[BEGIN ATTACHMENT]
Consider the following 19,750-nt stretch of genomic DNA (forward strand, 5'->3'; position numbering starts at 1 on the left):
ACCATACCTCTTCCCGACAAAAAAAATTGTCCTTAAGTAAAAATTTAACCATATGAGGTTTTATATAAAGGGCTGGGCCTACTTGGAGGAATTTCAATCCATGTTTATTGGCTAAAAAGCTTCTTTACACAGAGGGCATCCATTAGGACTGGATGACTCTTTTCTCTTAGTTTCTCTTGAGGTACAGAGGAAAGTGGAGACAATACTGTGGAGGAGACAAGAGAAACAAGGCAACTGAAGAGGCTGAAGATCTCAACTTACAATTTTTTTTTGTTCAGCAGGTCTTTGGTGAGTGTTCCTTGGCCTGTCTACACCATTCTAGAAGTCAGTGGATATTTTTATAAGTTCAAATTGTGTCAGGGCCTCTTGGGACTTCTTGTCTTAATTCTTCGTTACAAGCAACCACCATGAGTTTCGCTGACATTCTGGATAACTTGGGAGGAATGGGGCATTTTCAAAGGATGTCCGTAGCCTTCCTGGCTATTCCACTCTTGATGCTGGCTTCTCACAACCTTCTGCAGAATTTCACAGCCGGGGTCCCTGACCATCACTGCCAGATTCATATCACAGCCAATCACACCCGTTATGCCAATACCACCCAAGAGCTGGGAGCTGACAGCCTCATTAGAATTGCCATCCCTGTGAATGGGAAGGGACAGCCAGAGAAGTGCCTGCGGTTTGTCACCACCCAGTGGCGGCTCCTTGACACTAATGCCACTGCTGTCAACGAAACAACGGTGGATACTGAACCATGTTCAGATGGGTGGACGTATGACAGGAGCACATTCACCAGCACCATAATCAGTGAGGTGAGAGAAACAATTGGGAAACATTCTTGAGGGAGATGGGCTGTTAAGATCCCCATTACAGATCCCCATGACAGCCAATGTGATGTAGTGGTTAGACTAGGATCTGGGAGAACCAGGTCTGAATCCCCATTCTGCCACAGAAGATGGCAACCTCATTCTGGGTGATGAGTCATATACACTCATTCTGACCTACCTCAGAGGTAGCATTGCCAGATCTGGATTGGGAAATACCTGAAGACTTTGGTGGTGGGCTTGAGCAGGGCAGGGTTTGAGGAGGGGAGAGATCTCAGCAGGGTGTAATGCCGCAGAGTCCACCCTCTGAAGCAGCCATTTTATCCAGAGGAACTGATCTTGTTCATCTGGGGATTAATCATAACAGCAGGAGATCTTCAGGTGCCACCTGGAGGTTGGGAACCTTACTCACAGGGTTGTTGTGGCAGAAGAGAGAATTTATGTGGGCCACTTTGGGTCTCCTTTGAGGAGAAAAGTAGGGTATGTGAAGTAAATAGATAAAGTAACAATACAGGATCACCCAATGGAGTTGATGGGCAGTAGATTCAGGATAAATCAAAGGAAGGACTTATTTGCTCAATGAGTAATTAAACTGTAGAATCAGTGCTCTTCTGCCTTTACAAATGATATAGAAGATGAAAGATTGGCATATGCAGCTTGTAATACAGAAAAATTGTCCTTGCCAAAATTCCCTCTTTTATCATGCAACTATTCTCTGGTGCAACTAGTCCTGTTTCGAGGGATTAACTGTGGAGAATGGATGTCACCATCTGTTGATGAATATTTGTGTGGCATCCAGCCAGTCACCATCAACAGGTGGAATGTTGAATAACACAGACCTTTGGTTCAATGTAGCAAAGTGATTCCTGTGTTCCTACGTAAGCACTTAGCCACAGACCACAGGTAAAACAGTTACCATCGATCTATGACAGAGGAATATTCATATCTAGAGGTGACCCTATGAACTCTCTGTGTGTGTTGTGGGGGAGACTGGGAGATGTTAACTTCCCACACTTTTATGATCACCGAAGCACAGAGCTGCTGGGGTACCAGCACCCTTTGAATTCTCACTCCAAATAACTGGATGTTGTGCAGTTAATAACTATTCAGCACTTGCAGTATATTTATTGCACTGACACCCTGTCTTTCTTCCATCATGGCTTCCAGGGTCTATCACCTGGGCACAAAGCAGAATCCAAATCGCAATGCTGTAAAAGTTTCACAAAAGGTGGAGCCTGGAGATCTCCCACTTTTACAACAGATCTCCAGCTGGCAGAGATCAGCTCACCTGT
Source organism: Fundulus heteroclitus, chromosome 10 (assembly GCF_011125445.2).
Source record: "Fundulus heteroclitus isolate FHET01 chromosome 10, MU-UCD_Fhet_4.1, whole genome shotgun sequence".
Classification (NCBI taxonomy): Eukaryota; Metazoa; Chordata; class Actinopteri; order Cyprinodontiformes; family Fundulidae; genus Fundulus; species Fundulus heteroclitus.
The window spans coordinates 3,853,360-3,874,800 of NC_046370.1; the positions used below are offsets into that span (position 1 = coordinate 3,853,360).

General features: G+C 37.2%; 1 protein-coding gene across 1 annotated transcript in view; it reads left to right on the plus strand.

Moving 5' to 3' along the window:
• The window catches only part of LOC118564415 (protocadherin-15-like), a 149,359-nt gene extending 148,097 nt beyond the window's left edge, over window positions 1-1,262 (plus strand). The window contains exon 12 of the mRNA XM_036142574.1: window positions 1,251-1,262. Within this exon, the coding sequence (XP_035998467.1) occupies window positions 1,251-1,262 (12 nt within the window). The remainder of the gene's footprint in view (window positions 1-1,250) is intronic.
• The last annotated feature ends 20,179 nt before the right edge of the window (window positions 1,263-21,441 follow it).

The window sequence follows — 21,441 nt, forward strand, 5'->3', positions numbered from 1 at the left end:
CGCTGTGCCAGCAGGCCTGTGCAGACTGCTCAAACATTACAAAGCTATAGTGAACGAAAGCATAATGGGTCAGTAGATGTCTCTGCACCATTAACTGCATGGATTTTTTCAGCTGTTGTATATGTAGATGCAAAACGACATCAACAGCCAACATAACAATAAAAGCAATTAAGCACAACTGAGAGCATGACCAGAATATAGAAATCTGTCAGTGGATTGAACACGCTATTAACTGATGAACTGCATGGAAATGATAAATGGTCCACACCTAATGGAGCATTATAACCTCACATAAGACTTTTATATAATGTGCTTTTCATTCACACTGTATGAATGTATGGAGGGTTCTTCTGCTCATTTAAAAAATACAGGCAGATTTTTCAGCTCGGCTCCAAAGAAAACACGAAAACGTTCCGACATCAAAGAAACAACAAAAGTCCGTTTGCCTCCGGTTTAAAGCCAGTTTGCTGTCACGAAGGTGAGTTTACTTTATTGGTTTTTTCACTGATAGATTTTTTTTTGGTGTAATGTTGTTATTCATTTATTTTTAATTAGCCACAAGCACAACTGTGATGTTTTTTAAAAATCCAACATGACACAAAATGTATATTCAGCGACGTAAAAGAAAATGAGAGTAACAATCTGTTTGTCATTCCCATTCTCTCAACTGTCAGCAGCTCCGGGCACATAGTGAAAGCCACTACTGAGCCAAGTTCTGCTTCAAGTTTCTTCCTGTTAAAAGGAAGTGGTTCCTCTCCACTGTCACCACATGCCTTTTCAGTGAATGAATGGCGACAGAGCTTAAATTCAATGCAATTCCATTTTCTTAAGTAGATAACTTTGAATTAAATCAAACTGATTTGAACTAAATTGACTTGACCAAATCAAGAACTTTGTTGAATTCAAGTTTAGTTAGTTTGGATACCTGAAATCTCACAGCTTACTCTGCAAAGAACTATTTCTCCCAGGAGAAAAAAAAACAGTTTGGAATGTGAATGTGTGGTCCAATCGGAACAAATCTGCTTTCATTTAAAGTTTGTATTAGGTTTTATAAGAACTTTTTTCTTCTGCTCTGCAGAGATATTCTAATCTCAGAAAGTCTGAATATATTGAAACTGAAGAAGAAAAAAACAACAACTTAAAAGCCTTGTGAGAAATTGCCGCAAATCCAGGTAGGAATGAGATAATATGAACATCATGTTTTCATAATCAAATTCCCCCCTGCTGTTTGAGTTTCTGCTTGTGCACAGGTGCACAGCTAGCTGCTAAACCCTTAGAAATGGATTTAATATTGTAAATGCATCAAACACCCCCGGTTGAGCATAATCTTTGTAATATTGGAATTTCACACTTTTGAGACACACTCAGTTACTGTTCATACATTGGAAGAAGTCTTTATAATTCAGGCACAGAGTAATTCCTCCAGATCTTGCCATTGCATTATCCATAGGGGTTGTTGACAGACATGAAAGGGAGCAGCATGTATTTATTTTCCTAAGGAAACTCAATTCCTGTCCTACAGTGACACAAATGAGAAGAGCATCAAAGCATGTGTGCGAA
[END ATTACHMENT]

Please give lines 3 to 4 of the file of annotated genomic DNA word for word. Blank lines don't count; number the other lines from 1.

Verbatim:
Source organism: Fundulus heteroclitus, chromosome 10 (assembly GCF_011125445.2).
Source record: "Fundulus heteroclitus isolate FHET01 chromosome 10, MU-UCD_Fhet_4.1, whole genome shotgun sequence".